WASHINGTON -- In a first of its kind groundbreaking national study on the lives of college educated, accomplished black women, more than 87% of the black female survey respondents (n=540) believe that First Lady Michelle Obama has helped dispel negative stereotypes of accomplished black women in America.
The results of what author Sophia Nelson has dubbed as the "Age of Michelle Obama" survey are published in a new book Black Woman Redefined: Dispelling Myths and Discovering Fulfillment in the Age of Michelle Obama. Essence Magazine has hailed the book as a "Game Changer" for black women in America. The New York Post writes "At a moment of profound economic and cultural change for America, Black Woman Redefined comes along at the perfect time. While Sophia Nelson knows her target audience, she's also aware of the broader, diverse world. With solid research and a smooth inclusive voice, Nelson has produced a book that that holds lessons for many."
In this book, Nelson, a respected cultural and political thought leader, opinion writer and former national columnist for Jet Magazine, reveals a different side of black women that provides historical, anecdotal, and quantitative research on the lives of 21st century black women. The release of the book comes at a time when a recent article in Newsweek analyzed how poorly reality TV portrays successful black women like Nene & Star Jones on the top rated "Celebrity Apprentice" as well as a solid 12-month barrage of negativity lambasting black women from the Pepsi Super Bowl add to ABC's "Why Can't A Successful Black Woman Get a Man", "Black Marriage Negotiations" video and numerous other examples.
In addition to the national survey results, Nelson opens her much heralded book with an 'open letter' to the First Lady who is scheduled to make the commencement address at Spelman College this Sunday.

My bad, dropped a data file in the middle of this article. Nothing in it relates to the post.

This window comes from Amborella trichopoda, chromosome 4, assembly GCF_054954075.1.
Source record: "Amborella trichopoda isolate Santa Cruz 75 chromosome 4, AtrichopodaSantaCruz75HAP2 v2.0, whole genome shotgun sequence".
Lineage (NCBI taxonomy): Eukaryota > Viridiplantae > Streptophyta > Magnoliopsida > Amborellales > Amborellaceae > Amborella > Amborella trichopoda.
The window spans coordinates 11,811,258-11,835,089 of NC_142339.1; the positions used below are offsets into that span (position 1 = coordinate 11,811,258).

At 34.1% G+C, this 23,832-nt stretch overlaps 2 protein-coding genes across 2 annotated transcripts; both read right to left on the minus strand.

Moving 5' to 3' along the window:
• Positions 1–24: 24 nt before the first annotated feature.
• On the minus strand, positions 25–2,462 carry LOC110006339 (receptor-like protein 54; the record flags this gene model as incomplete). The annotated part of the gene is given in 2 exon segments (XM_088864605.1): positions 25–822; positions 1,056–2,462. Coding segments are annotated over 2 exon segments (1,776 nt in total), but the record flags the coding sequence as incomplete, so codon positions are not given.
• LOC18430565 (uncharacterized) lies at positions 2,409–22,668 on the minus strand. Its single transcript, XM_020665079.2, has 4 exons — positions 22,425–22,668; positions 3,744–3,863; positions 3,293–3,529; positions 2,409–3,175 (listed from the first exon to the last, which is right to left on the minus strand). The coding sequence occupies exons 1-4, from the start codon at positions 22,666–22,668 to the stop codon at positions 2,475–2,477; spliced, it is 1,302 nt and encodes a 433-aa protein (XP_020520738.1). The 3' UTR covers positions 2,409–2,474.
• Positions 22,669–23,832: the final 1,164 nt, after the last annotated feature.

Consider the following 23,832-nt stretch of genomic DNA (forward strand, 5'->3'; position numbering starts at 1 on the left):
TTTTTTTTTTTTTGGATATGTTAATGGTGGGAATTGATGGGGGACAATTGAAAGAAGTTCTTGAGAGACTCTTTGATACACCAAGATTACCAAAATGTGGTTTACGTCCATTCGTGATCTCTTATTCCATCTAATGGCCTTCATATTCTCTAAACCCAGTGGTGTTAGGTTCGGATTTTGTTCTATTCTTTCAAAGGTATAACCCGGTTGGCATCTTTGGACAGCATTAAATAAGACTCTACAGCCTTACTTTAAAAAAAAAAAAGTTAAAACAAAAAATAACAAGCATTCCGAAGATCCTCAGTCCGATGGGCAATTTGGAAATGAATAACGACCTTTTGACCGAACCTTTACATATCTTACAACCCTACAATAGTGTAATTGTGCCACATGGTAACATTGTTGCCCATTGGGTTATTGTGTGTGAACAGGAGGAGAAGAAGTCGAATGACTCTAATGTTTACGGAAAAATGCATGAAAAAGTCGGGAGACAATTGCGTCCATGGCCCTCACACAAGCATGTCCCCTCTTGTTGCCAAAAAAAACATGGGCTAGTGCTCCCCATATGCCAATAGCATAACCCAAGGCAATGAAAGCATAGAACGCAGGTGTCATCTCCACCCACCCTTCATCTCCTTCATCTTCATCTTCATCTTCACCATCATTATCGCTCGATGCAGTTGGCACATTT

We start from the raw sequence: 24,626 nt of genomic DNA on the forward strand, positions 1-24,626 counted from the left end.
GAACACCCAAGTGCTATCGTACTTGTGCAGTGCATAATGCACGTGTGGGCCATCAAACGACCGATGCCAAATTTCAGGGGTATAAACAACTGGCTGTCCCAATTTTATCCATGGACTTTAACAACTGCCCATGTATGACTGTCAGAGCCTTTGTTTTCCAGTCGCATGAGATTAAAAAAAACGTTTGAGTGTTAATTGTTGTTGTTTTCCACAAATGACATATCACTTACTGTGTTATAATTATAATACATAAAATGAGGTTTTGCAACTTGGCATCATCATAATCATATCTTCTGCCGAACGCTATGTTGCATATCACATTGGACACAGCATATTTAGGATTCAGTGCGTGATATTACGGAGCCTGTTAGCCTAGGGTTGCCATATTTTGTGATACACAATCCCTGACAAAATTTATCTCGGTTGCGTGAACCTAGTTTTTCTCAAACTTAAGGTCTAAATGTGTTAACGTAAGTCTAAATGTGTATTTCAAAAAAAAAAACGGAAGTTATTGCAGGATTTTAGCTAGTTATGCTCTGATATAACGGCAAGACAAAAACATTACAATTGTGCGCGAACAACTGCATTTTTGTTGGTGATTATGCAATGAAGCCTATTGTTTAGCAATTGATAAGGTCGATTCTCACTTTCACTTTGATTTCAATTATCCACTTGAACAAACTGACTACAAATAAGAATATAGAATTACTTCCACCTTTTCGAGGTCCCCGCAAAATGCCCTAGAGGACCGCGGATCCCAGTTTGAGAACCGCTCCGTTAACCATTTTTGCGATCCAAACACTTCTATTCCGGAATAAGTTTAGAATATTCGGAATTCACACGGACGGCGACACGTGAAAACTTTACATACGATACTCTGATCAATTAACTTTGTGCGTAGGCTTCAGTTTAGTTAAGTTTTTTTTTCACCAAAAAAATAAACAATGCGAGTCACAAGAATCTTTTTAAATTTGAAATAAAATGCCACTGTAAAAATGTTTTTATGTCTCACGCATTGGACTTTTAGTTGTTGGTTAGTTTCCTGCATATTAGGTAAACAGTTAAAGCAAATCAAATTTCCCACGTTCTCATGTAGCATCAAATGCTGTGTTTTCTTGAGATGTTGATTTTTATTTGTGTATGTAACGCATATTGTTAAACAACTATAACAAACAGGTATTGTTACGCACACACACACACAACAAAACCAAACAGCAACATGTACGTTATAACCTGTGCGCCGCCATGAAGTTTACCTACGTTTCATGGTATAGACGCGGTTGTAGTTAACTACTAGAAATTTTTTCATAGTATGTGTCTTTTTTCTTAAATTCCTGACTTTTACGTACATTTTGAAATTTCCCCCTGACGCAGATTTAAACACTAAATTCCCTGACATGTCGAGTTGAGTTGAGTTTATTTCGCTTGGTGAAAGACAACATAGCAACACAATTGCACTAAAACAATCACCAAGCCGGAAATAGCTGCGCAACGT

Nelson's book, which is a cover feature story in the June issue of Essence Magazine and set to be released May 31st, also dissects Mrs. Obama's professional success and family success in the context of how she is affirmatively "changing the game" in a positive direction for black women of a new generation in America.
Nelson opines in her letter to the First Lady that she has taught women of a new generation how to handle conflict and criticism with grace and class:
"You don't have to shout back at your critics or crawl into the pit of mudslinging with them. The best revenge (in life) is success, and success comes with a willingness to constantly reinvent, reform, and redefine the rules of the game, how you play the game, and what you consider a "win" at the end of the game."
Nelson uses proprietary national research (conducted with expert women's pollster Kellyanne Conway of The Polling Company, Inc./Woman Trend and noted black studies scholar Dr. Silas Lee, Silas Lee & Associates/Xavier University) and real-life stories to reveal what drives and perpetuates common myths and misconceptions of black women.
* Fully 87% of professional Black women credited First Lady Michelle Obama with dispelling stereotypes about the accomplishments and actualities of being a Black woman in America.
* The top descriptor words used in the 1,000 sample of all Americans to describe Mrs. Obama chose the following words: wife & mother (82%), intelligent (76%), strong-willed (71%), and accomplished (70%).
* The top descriptor words the BWR Black Female Sample Survey respondent (n=540) used to describe Mrs. Obama: intelligent (40%), accomplished (35%), wife and mother (28%), inspiring (26%), and role model (23%).
* White men had the least favorable opinions of Mrs. Obama and women in general (across race) had favorable responses toward her.
Celebrity guest contributors to the book include: CNN's Soledad O'Brien, Tom Joyner Morning Show's Roland S. Martin & Jeff Johnson, Academy award nominated actress Taraji Henson, For Colored Girls' Kimberly Elise along with Dr. Lamont Hill, Co-host of ABC's The View Sherri Shepherd, Congressmen Jesse L. Jackson Jr. (D-IL), Terri Sewell (D-Alabama) and many more.